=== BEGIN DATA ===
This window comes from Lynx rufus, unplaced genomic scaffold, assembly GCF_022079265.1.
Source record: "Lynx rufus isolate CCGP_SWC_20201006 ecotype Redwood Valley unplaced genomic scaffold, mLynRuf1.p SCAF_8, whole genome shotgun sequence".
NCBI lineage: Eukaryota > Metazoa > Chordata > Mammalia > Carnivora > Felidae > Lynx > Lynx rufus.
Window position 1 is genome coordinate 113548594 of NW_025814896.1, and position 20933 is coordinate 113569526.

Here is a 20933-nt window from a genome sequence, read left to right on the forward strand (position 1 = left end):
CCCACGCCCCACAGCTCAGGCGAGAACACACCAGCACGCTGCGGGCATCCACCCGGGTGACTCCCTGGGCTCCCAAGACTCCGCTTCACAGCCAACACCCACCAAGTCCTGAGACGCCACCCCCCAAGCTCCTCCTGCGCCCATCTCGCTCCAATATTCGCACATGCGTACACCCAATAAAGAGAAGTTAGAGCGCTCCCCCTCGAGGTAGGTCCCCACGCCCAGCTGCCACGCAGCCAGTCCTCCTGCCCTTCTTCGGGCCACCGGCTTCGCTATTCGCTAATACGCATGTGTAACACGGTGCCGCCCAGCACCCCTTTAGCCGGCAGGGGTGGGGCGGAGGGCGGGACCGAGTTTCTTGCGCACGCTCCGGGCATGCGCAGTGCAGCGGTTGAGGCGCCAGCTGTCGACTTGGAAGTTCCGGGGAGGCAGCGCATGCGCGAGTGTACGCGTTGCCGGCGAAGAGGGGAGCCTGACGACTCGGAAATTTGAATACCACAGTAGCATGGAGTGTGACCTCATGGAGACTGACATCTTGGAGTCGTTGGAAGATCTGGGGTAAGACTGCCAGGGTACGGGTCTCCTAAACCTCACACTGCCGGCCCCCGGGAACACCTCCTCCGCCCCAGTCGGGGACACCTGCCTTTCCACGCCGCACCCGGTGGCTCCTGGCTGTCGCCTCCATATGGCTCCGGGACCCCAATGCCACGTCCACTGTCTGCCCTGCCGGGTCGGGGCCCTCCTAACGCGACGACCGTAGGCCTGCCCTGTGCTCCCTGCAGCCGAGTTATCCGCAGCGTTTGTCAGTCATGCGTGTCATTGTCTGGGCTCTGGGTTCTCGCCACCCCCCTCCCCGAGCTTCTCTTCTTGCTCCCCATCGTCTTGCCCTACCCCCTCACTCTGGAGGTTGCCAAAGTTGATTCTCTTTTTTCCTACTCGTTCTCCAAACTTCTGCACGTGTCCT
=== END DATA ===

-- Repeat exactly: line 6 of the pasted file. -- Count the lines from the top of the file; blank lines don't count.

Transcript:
CCCACGCCCCACAGCTCAGGCGAGAACACACCAGCACGCTGCGGGCATCCACCCGGGTGACTCCCTGGGCTCCCAAGACTCCGCTTCACAGCCAACACCCACCAAGTCCTGAGACGCCACCCCCCAAGCTCCTCCTGCGCCCATCTCGCTCCAATATTCGCACATGCGTACACCCAATAAAGAGAAGTTAGAGCGCTCCCCCTCGAGGTAGGTCCCCACGCCCAGCTGCCACGCAGCCAGTCCTCCTGCCCTTCTTCGGGCCACCGGCTTCGCTATTCGCTAATACGCATGTGTAACACGGTGCCGCCCAGCACCCCTTTAGCCGGCAGGGGTGGGGCGGAGGGCGGGACCGAGTTTCTTGCGCACGCTCCGGGCATGCGCAGTGCAGCGGTTGAGGCGCCAGCTGTCGACTTGGAAGTTCCGGGGAGGCAGCGCATGCGCGAGTGTACGCGTTGCCGGCGAAGAGGGGAGCCTGACGACTCGGAAATTTGAATACCACAGTAGCATGGAGTGTGACCTCATGGAGACTGACATCTTGGAGTCGTTGGAAGATCTGGGGTAAGACTGCCAGGGTACGGGTCTCCTAAACCTCACACTGCCGGCCCCCGGGAACACCTCCTCCGCCCCAGTCGGGGACACCTGCCTTTCCACGCCGCACCCGGTGGCTCCTGGCTGTCGCCTCCATATGGCTCCGGGACCCCAATGCCACGTCCACTGTCTGCCCTGCCGGGTCGGGGCCCTCCTAACGCGACGACCGTAGGCCTGCCCTGTGCTCCCTGCAGCCGAGTTATCCGCAGCGTTTGTCAGTCATGCGTGTCATTGTCTGGGCTCTGGGTTCTCGCCACCCCCCTCCCCGAGCTTCTCTTCTTGCTCCCCATCGTCTTGCCCTACCCCCTCACTCTGGAGGTTGCCAAAGTTGATTCTCTTTTTTCCTACTCGTTCTCCAAACTTCTGCACGTGTCCT